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One Change Could Make the WWE Network a Cord Cutter's Dream Come True

The addition of Raw and SmackDown would make the WWE Network even more attractive to fans without cable.

by Brandon Howard Thurston
May 6 2016, 1:11pm

WWE Superstar Triple H at WrestleMania XXXVIII in 2012. Image: Ed Webster/Flickr

WWE sent out a survey last week to former subscribers of its over-the-top streaming service, the WWE Network. The company asked lapsed customers whether they'd be interested in a $12.99 tier if it included next-day access to WWE's two most highly-viewed programs, RAW and SmackDown, which currently air weekly on the USA Network.

The WWE Network has been offered to U.S. consumers at one price point, $9.99, since its launch in February 2014.

"WWE regularly conducts consumer research on a variety of ideas and lines of business," a representative of the company told Motherboard regarding the survey, "and there are no immediate plans to change the WWE Network offering."

Even if there are no immediate plans for a second tier, it's important for WWE to understand the value of an offer that includes RAW and SmackDown episodes next-day.

WWE's next TV rights negotiations will probably happen sometime around 2018. CEO Vince McMahon admitted he was disappointed with the results of the last TV deal with NBCUniversal (USA Network's parent). That deal was negotiated around the same time the Network was launched in 2014.

"The reason [WWE] didn't get what they thought [they were going to get for TV rights] was because people didn't know what kind of cannibalization they were going to get," said Brandon Ross, who analyzes WWE's stock for research firm BTIG.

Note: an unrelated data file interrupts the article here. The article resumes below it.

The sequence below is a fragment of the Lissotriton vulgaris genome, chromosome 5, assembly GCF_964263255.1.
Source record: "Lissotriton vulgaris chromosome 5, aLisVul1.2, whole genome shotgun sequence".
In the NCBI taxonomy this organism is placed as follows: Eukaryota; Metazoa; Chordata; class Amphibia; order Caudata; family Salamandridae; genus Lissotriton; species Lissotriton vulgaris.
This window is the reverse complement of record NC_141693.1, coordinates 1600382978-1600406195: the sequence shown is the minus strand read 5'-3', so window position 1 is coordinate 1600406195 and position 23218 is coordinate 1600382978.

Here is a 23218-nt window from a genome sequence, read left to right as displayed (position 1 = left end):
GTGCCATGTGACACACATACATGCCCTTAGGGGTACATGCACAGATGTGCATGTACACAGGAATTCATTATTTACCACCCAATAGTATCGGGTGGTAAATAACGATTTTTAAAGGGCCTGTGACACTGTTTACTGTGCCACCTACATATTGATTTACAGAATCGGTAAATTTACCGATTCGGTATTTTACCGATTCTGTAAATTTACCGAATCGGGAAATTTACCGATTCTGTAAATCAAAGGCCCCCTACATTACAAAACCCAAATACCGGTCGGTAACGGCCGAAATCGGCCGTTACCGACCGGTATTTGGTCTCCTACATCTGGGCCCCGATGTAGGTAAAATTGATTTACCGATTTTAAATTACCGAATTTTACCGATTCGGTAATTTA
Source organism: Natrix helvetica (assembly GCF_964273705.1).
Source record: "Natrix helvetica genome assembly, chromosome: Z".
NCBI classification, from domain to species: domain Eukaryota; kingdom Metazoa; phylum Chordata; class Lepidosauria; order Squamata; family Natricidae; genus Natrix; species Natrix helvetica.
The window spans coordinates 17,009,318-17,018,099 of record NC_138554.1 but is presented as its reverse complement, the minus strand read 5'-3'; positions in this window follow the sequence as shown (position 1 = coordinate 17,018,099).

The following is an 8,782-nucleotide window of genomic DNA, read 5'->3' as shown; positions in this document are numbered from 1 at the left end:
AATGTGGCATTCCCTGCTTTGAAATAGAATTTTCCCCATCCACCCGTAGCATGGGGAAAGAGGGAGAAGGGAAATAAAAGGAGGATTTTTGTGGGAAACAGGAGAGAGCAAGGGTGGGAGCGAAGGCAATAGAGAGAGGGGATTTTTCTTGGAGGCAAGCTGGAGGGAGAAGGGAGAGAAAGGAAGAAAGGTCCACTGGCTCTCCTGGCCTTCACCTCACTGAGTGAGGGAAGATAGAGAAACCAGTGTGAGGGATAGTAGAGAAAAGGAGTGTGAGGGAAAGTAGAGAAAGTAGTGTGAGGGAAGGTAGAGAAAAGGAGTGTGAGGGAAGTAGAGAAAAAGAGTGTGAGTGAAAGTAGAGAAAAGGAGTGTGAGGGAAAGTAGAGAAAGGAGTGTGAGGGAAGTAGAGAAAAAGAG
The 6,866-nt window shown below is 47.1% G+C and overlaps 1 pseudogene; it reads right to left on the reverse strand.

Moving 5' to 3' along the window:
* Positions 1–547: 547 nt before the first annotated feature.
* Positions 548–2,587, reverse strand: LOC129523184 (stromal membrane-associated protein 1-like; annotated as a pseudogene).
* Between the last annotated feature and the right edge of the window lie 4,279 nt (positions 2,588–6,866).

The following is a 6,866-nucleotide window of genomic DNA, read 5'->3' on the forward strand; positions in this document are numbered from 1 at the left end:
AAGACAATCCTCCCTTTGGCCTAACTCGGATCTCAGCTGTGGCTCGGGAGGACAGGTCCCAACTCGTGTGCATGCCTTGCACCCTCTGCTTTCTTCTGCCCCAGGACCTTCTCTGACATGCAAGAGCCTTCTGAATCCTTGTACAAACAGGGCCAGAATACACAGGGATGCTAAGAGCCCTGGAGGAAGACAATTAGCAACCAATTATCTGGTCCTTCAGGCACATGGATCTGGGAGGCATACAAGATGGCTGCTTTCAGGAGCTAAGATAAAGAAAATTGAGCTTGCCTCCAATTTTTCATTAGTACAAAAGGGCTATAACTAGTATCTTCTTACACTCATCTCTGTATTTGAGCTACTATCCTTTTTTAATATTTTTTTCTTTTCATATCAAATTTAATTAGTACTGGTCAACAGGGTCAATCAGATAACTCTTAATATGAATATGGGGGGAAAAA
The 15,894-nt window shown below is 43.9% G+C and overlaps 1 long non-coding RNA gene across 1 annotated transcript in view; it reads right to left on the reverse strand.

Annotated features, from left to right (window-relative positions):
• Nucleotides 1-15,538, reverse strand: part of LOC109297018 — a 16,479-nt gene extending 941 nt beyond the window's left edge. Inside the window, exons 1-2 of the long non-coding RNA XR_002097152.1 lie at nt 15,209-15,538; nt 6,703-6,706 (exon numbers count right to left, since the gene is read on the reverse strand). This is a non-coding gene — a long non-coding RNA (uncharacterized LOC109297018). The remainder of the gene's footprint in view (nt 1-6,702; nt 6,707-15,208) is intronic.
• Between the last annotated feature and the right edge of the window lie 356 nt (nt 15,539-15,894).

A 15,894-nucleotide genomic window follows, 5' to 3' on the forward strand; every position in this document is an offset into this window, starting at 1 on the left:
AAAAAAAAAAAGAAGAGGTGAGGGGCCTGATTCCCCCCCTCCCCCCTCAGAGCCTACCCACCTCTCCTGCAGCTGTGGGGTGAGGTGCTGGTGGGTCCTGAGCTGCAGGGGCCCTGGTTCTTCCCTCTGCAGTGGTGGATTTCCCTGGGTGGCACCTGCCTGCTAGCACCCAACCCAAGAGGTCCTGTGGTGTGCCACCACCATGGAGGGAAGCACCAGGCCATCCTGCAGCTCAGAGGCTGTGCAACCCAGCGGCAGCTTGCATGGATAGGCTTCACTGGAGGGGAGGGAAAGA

Image: Brandon Howard Thurston/Motherboard

Something else that could play into future TV rights negotiations: WWE's ratings have been gradually declining for years. Research I did earlier this year showed viewership on cable channels like the USA Network and the major broadcast networks are declining at a sharper rate than WWE's programming is, especially for those networks' scripted programs. However, live sports viewership for the most part isn't wavering.

The WWE Network's most valuable feature is the live broadcast of its monthly super events. Before the Network, those events were seen exclusively on pay-per-view for $44.99, each.

What's missing from the Network is convenient access to RAW and SmackDown episodes, where WWE storylines unfold weekly. Adding those episodes next-day would get the Network closer to being the ultimate single-purpose OTT service for the WWE fan.

Currently, editions of RAW and SmackDown aren't uploaded to the Network until 30 days after they air, but they're available the next day on Hulu, which NBCUniversal is part-owner of.

Quicker access to wrestling's most-watched programs could bring a WWE fan one step closer to dropping their cable subscription. It could even be the tipping point that causes someone who's already cut the cord to cancel Hulu.

However, news recently emerged that NBCUniversal is talking to Hulu about providing its package of channels as part of a new Hulu offering in 2017 that would include live TV. Possibly along with packages from Disney and Fox, Hulu could offer an attractive "skinny bundle" of live TV channels, alongside services like PlayStation Vue and Dish Network's Sling TV.

If I'm a cord-cutting WWE fan and Hulu offers me live and on-demand access to WWE's weekly programming, that certainly trumps the premium tier option of the WWE Network theorized in the survey -- that's provided I see enough value in the $40 per month price point Hulu is reportedly considering.

If a battle is looming for OTT space between traditional pay TV and the networks, content providers like WWE are in awkward position. It's not nearly clear yet whether it will be more profitable for companies like WWE to keep themselves more attractive to distributors or whether they should circumvent the adversaries and offer more value directly to their consumers.

For more on how to live life without cable be sure to follow the Motherboard Guide to Cord Cutting.

Follow the author, Brandon Howard Thurston, on Twitter.